Despite a number of ongoing risks and structural imbalances in South Africa, the rand has a very good chance of strengthening impressively for the rest of this year and into 2009, say market analysts ETM. They say, however, that levels approaching 6,50 to the dollar -- should they be reached -- would probably be difficult to sustain.
United States employers cut a surprisingly large 80 000 jobs in March, marking the biggest decline in employment in five years, a government report showed on Friday. The mounting job losses swelled the national unemployment rate to 5,1% last month, compared with 4,8% in February.
The JSE remained firm by midday on Tuesday as overnight gains in the United States triggered good buying interest among global equities. By noon, the JSE's broader all-share index was up 2,22%. Banks gained 3,1% and financials lifted 3,06%.
The JSE remained in the black by noon on Wednesday, with a trader explaining that the United States Federal Reserve's rate cut was adding buoyancy to the market. "The Fed's rate decision, which saw rates decline from 3% to 2,25%, is still adding buoyancy to the JSE," he said.
The JSE was little changed at its softer levels by midday on Tuesday as investors took to the sidelines ahead of the United States Federal Open Market Committee's rates decision later in the day. By noon, the JSE's broader all-share index was down 0,86%. Resources fell 2,26%, the gold mining index dropped 1,76% and the platinum mining index shed 0,76%.
An emergency move by the United States Federal Reserve to cut its discount rate has continued to weigh on markets, sending the JSE below the 30 000-level by midday on Monday. The Fed's move to cut its discount rate, its lending rate to financial institutions, to 3,25% from 3,5%,
Asian and European stock markets plunged on Thursday as investor sentiment was hammered by resurgent credit concerns, the plunging dollar and record high oil prices, dealers said. Global financial markets were also roiled after a troubled fund backed by United States private equity giant Carlyle said it expected its creditors to seize its remaining assets.
Asian and European equities surged higher on Wednesday, mirroring an overnight rebound on Wall Street after major central banks announced a massive cash injection for stressed financial markets. However, dealers voiced scepticism over whether the concerted central bank action would head off the global credit crunch and bring stability to choppy world stock markets.
A global equities sell-off gathered speed on Friday as nervous investors were hit by growing United States recession fears, a plunging dollar and record oil prices, dealers said. European markets fell after sharp losses earlier in Asia and overnight on Wall Street following more bad news on the US subprime home-loan crisis.
A new court battle will be held on Monday over the detention of French rogue trader Jerome Kerviel. The decision by a Paris appeals court on Friday to back a prosecution demand that the 31-year-old trader be held in custody was the latest twist in the worst investment banking scandal in history.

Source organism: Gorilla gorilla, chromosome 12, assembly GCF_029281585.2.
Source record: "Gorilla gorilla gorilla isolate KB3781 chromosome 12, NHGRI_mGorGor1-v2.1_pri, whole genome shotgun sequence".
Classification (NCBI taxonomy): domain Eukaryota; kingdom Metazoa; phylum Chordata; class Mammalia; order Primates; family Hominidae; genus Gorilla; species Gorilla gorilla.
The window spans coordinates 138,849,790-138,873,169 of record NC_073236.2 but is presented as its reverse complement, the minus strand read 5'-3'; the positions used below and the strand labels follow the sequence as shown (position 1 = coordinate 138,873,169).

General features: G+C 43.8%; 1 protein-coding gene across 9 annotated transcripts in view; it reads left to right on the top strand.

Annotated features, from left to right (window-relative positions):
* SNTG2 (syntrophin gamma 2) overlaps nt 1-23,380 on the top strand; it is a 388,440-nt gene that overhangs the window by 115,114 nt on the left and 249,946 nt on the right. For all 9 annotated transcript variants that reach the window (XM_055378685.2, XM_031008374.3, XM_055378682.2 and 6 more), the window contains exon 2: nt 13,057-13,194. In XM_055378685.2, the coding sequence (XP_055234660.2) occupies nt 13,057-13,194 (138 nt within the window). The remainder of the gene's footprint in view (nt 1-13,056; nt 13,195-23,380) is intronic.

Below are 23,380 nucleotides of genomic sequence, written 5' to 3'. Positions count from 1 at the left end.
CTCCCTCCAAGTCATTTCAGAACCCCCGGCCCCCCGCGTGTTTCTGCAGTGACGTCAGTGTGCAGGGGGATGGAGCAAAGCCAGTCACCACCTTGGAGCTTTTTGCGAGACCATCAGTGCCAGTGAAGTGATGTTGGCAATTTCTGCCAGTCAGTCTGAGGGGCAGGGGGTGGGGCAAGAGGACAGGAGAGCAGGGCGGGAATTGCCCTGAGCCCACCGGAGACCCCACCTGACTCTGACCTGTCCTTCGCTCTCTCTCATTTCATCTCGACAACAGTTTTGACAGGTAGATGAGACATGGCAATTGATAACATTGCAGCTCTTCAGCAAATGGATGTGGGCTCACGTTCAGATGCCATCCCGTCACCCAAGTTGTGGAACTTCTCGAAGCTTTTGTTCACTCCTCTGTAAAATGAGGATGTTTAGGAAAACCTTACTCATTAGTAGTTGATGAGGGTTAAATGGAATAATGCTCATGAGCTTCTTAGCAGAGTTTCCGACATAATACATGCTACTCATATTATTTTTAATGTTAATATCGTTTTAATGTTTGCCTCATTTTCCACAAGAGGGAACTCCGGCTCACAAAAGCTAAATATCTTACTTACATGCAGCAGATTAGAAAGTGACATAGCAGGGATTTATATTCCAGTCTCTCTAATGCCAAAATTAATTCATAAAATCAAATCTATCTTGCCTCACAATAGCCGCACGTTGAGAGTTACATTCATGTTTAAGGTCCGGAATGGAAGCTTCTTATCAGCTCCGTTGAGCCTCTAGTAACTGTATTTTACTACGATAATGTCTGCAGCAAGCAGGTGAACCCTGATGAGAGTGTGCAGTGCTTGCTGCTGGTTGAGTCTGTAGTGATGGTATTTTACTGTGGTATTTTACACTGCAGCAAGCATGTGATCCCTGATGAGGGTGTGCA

Top world finance ministers warned on Saturday that the global economy faces growing threats from a United States housing slump and credit crunch. The finance chiefs from the Group of Seven (G7) industrialised nations said their economies were set to lose steam in the near future but remained fundamentally solid.
The JSE ignored CPI data that came in slightly higher than market expectations and continued to gather momentum by midday on Wednesday on news that power had been restored to the mining industry. December CPI came in at 9% year-on-year, while the market expected 8,9%, and CPIX came in at 8,6%, against the expected 8,5%.
Global share prices rocketed on Thursday, though fears of an economic slowdown lingered as Société Générale revealed a massive €4,9-billion fraud-related loss it attributed to one of its traders. Europe's leading share indices surged in morning deals, with gains of between 4% and more than 5% after a recovery on the Japanese market.
The annual Davos gathering of the world's political and business elite opened on Wednesday with the fragile state of the world economy and stock-market turmoil casting a pall over the glitzy get-together. In recent years the annual meeting in the Swiss ski resort has been held against a backdrop of bumper corporate profits, strong economic growth and tame inflation.
The United States Federal Reserve on Tuesday slashed benchmark US interest rates by three-quarters of a percentage point in an emergency bid to lend support to a US economy some fear is on the verge of recession. The Fed's action took the key federal funds rate, which governs overnight lending between banks, down to 3,5%.
With internet lag keeping them from global competition, local gamers have settled on a format for EA’s FIFA 2020 allows 11 people to play as a team. And the prize money in local leagues is growing. Eyaaz Matwadia boots up for the first instalment of Gaming Corner
The producer spoke to Cayleigh Bright on the day the Cape Town Opera returned to rehearsals after almost six months of lockdown about the future-proof transcendence, resilience and relatability of opera